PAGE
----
More Nails in Nuclear’s Coffin
I was quite pleased to find out today that the Kewaunee nuclear-power plant in Wisconsin will close next year. Partly I was happy because the owner of this plant is Dominion Resources, which is trying to decide if it wants to build another reactor near my home in Louisa County, Virginia. Dominion stepping out of Kewaunee increases the chance they will never build North Anna 3 for several reasons:
- Their own nuclear staff and expertise is diminishing
- It means they can be convinced a reactor with lots of license life should be closed
- They bought this reactor in 2005, hoping to buy more reactors in the region
- Dominion tried to resell the plant and no one wanted it
If you cant make the economics of an already operating plant, which has a license to run until 2033, how is it going to make economic sense to build a brand new expensive plant, with all the new reactors running wildly over budget and years delayed?
Another one bites the dust
Dominion paid $220 million for the single small reactor (556 MW) in 2005 and has been trying to sell it since April of last year. But there are no buyers for this white elephant.
The Washington Post article on the closure points out that fewer than 20 commercial reactors have been closed in the US and the last one was in 1998. But nuclear power in the US is losing it’s race against time. The fleet is aging far faster than new units are being built and while the NRC is granting life extensions to ever utility which asks for one, it cannot beat the fundamental truth that these plants – even with sunk costs long covered – are becoming greater liabilities than assets.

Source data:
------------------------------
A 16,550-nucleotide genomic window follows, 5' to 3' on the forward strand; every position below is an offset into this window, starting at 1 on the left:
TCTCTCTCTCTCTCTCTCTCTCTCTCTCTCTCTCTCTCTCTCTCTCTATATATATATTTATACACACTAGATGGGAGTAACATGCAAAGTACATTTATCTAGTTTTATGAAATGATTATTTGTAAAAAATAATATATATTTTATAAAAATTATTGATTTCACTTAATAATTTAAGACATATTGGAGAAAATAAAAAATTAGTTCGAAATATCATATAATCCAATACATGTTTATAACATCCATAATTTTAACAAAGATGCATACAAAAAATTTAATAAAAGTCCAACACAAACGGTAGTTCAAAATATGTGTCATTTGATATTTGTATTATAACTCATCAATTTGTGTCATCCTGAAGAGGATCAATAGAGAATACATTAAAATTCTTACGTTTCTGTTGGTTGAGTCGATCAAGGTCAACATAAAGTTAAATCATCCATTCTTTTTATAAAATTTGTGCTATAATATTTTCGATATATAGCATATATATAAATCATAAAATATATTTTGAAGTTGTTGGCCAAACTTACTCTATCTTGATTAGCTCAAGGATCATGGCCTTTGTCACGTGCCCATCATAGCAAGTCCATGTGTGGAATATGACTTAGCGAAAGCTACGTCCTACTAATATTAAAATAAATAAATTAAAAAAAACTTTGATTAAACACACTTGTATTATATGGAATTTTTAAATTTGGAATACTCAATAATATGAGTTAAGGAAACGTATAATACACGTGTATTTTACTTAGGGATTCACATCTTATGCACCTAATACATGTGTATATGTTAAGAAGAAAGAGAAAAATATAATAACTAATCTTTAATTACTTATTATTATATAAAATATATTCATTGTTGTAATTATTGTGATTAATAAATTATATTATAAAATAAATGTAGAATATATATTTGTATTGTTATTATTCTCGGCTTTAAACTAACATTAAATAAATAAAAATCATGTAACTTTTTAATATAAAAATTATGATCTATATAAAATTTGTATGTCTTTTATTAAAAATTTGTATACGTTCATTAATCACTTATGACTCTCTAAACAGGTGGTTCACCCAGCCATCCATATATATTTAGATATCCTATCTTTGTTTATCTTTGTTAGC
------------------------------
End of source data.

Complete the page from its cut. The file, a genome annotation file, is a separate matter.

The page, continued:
State of the globe
Separately, the World Nuclear Industry Status Report for 2012 was released. Here is part of the executive summary:
Reactor Status and Nuclear Programs
• Startups and Shutdowns. Only seven reactors started up, while 19 were shut down in 20111 and to 1 July 2012, only two were started up, just compensating for two that were shut down so far this year. As of end of June 2012 no reactor was operating in Japan and while two
units at Ohi have got restart permission, it remains highly uncertain, how many others will receive permission to restart operations.
• Nuclear Phase Out Decisions. Four countries announced that they will phase out nuclear power within a given timeframe: Belgium, Germany, Switzerland and Taiwan.
• Newcomer Program Cancellations. At least five countries have decided not to engage or reengage in nuclear programs, although they had previously planned to do so: Egypt, Italy, Jordan, Kuwait, and Thailand.
• New Nuclear Countries. Iran became the first country to start commercial operation of a new nuclear power program since Romania in 1996.
Construction & New Build Issues
• Construction Cancellation. In both Bulgaria and Japan two reactors under construction were abandoned.
• Construction Starts. In 2011, construction began on four reactors and two so far in 2012.
• New Build Project Cancellation. In Brazil, France, India and the United States new build projects were officially cancelled. In the Netherlands, the U.K. and the U.S. key utilities withdrew leaving projects in jeopardy.
• Certification Delays. The certification of new reactor technologies has been delayed numerous times. The latest announcement concerns the certification in the U.S. of the Franco-German designed EPR2 that was pushed back by 18 months to the end of 2014.
• Construction Start Delays. In various countries firmly planned construction starts were delayed, most notably in China, where not a single new building site was opened, but also in Armenia, Finland and the U.S.
(Originally published at Funologist.)